Magic Formula
Explanation
The Magic Formula is an empirical model that describes the relationship between tire forces/moments and the slip (either longitudinal or lateral) experienced by the tire. It’s called the “Magic Formula” because of its ability to accurately fit experimental data across a wide range of conditions, despite its relatively simple mathematical structure.
The general form of the Magic Formula for longitudinal force $F_{x}$ can be expressed as:
$F_{x}=Dsin(Carctan(Bκ−E(Bκ−arctan(Bκ))))$where:
 $κ$ is the Longitudinal Slip Ratio.
 $B$, $C$, $D$, and $E$ are fitting coefficients, often referred to as stiffness, shape, peak, and curvature factors, respectively.
For lateral force $F_{y}$, the formula is similar but uses the Slip Angle $α$ as the input variable:
$F_{y}=Dsin(Carctan(Bα−E(Bα−arctan(Bα))))$Version 6.2
Differences Between the Latest Magic Formula (MF 6.2) and the Original Magic Formula
Parameterization
 Original Magic Formula: Used a simpler set of parameters $B$, $C$, $D$, and $E$ primarily for fitting longitudinal and lateral forces based on slip ratio and slip angle.
 MF 6.2: Includes more detailed and refined parameters that consider additional factors such as load dependency, camber angle, and combined slip conditions. Parameters are often functions of normal load $F_{z}$, camber angle $γ$, and other conditions.
Handling Combined Slip
 Original Magic Formula: Primarily focused on separate handling of longitudinal and lateral slip with limited ability to accurately model combined slip conditions.
 MF 6.2: Better handles combined slip (where both longitudinal and lateral slips occur simultaneously) with refined equations that incorporate interactions between different slip components.
Inclusion of Camber Angle
 Original Magic Formula: Did not explicitly include camber angle effects in the equations.
 MF 6.2: Explicitly includes camber angle $γ$ in the equations, allowing for more accurate modeling of its effects on tire forces and moments.
Dynamic and Transient Behavior
 Original Magic Formula: Focused on steadystate behavior with limited capability to model dynamic and transient responses.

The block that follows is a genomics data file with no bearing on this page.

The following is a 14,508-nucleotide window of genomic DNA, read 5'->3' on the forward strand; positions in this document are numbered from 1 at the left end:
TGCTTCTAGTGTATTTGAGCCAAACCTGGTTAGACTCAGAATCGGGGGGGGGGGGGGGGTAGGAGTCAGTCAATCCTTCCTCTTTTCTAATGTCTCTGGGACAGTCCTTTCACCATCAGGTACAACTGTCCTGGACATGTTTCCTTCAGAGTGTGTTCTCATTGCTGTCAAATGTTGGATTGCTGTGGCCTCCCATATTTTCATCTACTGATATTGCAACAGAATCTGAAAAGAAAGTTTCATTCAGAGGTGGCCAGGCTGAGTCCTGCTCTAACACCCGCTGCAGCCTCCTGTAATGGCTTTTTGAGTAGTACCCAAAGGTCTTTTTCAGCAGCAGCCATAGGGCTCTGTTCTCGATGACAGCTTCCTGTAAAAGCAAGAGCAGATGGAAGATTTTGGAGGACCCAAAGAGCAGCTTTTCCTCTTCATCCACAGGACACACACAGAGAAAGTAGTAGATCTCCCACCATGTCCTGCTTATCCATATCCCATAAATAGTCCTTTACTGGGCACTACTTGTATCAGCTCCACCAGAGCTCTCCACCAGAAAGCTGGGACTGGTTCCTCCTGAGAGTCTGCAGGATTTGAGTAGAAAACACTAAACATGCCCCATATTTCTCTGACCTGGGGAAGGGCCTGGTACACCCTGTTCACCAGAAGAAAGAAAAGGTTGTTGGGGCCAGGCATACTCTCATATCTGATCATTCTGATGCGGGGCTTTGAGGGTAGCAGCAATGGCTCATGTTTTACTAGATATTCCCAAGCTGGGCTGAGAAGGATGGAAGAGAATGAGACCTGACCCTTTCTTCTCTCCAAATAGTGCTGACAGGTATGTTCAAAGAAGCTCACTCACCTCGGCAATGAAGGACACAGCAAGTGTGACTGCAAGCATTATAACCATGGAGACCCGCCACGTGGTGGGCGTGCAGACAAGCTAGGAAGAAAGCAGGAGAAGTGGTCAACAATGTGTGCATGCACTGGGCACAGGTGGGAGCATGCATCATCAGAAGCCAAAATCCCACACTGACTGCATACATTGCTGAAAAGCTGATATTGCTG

MF 6.2: Incorporates parameters and terms to better capture dynamic behavior and transient responses, including tire relaxation length and other dynamic effects.
Load Sensitivity
 Original Magic Formula: Parameters were generally static and did not account for variations in normal load.
 MF 6.2: Parameters are loaddependent, allowing for more accurate modeling of how tire forces and moments change with varying normal loads.
Equations
Longitudinal Force Equation
Original Magic Formula:
$F_{x}=Dsin(Carctan(Bκ−E(Bκ−arctan(Bκ))))$MF 6.2:
$F_{x}=D_{x}sin(C_{x}arctan(B_{x}κ−E_{x}(B_{x}κ−arctan(B_{x}κ))))$where $D_{x}$, $C_{x}$, $B_{x}$, and $E_{x}$ are functions of normal load $F_{z}$, camber angle $γ$, and other conditions.
Lateral Force Equation
Original Magic Formula:
$F_{y}=Dsin(Carctan(Bα−E(Bα−arctan(Bα))))$MF 6.2:
$F_{y}=D_{y}sin(C_{y}arctan(B_{y}(α+S_{H})−E_{y}(B_{y}(α+S_{H})−arctan(B_{y}(α+S_{H})))))+S_{V}$where $D_{y}$, $C_{y}$, $B_{y}$, $E_{y}$, $S_{H}$ (horizontal shift), and $S_{V}$ (vertical shift) are functions of normal load $F_{z}$, camber angle $γ$, and combined slip effects.
Aligning Moment Equation
Original Magic Formula:
$M_{z}=Dsin(Carctan(Bα−E(Bα−arctan(Bα))))$MF 6.2:
$M_{z}=D_{z}sin(C_{z}arctan(B_{z}(α+S_{H})−E_{z}(B_{z}(α+S_{H})−arctan(B_{z}(α+S_{H})))))+S_{MZ}$where $D_{z}$, $C_{z}$, $B_{z}$, $E_{z}$, and $S_{MZ}$ (moment shift) are functions of normal load $F_{z}$, camber angle $γ$, and combined slip effects.
$S$ Parameters in MF 6.2
In the Magic Formula 6.2 (MF 6.2) tire model, the $S$ parameters are introduced to provide additional flexibility and accuracy in modeling the tire’s behavior. These parameters serve to finetune the model’s equations, providing horizontal and vertical shifts to better fit empirical data. These adjustments help to account for offsets and ensure that the modeled forces and moments accurately reflect the behavior observed in tire testing. The key $S$ parameters and their roles are as follow.

$S_{H}$ (Horizontal Shift):
 Function: Adjusts the slip variable (angle or ratio) to account for shifts in the peak force/moment.
 Impact: Helps to align the peak force/moment with the actual data, improving accuracy.

$S_{V}$ (Vertical Shift):
 Function: Adjusts the output force or moment vertically.
 Impact: Compensates for baseline offsets in the force/moment data, ensuring the model’s output matches the observed values.

$S_{MZ}$ (Moment Shift):
 Function: Adjusts the aligning moment vertically.
 Impact: Ensures the modeled aligning moment aligns with the empirical data by correcting baseline shifts.
Summary
The progression from the original Magic Formula to version 6.2 represents significant advancements in tire modeling, incorporating more detailed parameterization, handling of combined slip conditions, inclusion of camber angle effects, better dynamic and transient behavior representation, and load sensitivity. These enhancements make MF 6.2 a more robust and comprehensive model for accurately predicting tire forces and moments across a wide range of operating conditions.